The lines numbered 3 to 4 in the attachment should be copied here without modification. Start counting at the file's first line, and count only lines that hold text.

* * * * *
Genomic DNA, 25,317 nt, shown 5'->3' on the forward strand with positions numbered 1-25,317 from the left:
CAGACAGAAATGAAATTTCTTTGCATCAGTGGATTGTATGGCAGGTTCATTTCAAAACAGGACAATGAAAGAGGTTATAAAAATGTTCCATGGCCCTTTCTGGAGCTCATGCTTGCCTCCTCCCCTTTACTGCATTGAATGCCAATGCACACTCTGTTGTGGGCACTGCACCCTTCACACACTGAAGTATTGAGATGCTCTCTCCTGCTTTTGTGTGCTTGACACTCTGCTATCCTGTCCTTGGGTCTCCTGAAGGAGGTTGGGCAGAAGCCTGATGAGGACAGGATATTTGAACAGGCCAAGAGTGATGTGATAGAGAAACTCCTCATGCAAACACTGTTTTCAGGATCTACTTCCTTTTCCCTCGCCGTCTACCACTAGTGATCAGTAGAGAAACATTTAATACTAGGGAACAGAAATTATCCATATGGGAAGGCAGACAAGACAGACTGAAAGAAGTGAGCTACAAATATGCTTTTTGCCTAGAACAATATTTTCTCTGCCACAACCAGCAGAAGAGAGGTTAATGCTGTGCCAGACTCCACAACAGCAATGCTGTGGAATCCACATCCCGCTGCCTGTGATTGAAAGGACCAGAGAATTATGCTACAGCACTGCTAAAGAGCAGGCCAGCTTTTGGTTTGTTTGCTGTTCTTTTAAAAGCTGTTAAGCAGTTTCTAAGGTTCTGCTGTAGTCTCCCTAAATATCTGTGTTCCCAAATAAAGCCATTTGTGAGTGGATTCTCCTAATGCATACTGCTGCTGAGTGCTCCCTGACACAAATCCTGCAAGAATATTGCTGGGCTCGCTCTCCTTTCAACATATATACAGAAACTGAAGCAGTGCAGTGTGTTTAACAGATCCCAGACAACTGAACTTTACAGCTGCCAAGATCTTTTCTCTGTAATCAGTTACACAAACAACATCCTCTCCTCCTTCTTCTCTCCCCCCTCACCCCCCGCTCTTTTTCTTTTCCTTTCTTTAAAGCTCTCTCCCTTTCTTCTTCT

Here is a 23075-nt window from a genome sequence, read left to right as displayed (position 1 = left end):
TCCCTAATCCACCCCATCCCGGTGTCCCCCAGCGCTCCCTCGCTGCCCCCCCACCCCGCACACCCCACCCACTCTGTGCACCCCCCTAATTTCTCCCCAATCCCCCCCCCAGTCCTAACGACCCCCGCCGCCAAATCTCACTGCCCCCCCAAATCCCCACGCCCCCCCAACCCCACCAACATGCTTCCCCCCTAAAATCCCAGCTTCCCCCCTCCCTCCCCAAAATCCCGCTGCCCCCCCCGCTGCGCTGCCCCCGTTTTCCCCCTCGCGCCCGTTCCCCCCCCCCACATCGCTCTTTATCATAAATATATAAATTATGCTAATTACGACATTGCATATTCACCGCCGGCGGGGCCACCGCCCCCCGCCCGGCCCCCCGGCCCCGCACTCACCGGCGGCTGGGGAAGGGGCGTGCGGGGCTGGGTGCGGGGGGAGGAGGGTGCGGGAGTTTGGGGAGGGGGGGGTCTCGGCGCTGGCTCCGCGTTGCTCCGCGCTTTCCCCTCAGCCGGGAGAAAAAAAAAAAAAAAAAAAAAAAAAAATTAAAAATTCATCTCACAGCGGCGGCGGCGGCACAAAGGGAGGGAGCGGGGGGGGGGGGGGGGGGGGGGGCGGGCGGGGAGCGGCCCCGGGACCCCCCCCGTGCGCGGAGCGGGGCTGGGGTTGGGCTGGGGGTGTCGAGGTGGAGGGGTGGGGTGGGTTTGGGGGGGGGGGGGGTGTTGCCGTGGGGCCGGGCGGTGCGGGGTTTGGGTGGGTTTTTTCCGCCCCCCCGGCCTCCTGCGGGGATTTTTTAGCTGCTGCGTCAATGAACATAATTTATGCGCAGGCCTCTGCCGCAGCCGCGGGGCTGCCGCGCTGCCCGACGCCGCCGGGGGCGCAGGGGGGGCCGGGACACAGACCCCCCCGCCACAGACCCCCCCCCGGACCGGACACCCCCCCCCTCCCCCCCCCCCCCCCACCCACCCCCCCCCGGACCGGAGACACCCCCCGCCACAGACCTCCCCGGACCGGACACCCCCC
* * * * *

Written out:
Here is a 23075-nt window from a genome sequence, read left to right as displayed (position 1 = left end):
TCCCTAATCCACCCCATCCCGGTGTCCCCCAGCGCTCCCTCGCTGCCCCCCCACCCCGCACACCCCACCCACTCTGTGCACCCCCCTAATTTCTCCCCAATCCCCCCCCCAGTCCTAACGACCCCCGCCGCCAAATCTCACTGCCCCCCCAAATCCCCACGCCCCCCCAACCCCACCAACATGCTTCCCCCCTAAAATCCCAGCTTCCCCCCTCCCTCCCCAAAATCCCGCTGCCCCCCCCGCTGCGCTGCCCCCGTTTTCCCCCTCGCGCCCGTTCCCCCCCCCCACATCGCTCTTTATCATAAATATATAAATTATGCTAATTACGACATTGCATATTCACCGCCGGCGGGGCCACCGCCCCCCGCCCGGCCCCCCGGCCCCGCACTCACCGGCGGCTGGGGAAGGGGCGTGCGGGGCTGGGTGCGGGGGGAGGAGGGTGCGGGAGTTTGGGGAGGGGGGGGTCTCGGCGCTGGCTCCGCGTTGCTCCGCGCTTTCCCCTCAGCCGGGAGAAAAAAAAAAAAAAAAAAAAAAAAAAATTAAAAATTCATCTCACAGCGGCGGCGGCGGCACAAAGGGAGGGAGCGGGGGGGGGGGGGGGGGGGGGGGCGGGCGGGGAGCGGCCCCGGGACCCCCCCCGTGCGCGGAGCGGGGCTGGGGTTGGGCTGGGGGTGTCGAGGTGGAGGGGTGGGGTGGGTTTGGGGGGGGGGGGGGTGTTGCCGTGGGGCCGGGCGGTGCGGGGTTTGGGTGGGTTTTTTCCGCCCCCCCGGCCTCCTGCGGGGATTTTTTAGCTGCTGCGTCAATGAACATAATTTATGCGCAGGCCTCTGCCGCAGCCGCGGGGCTGCCGCGCTGCCCGACGCCGCCGGGGGCGCAGGGGGGGCCGGGACACAGACCCCCCCGCCACAGACCCCCCCCCGGACCGGACACCCCCCCCCTCCCCCCCCCCCCCCCACCCACCCCCCCCCGGACCGGAGACACCCCCCGCCACAGACCTCCCCGGACCGGACACCCCCC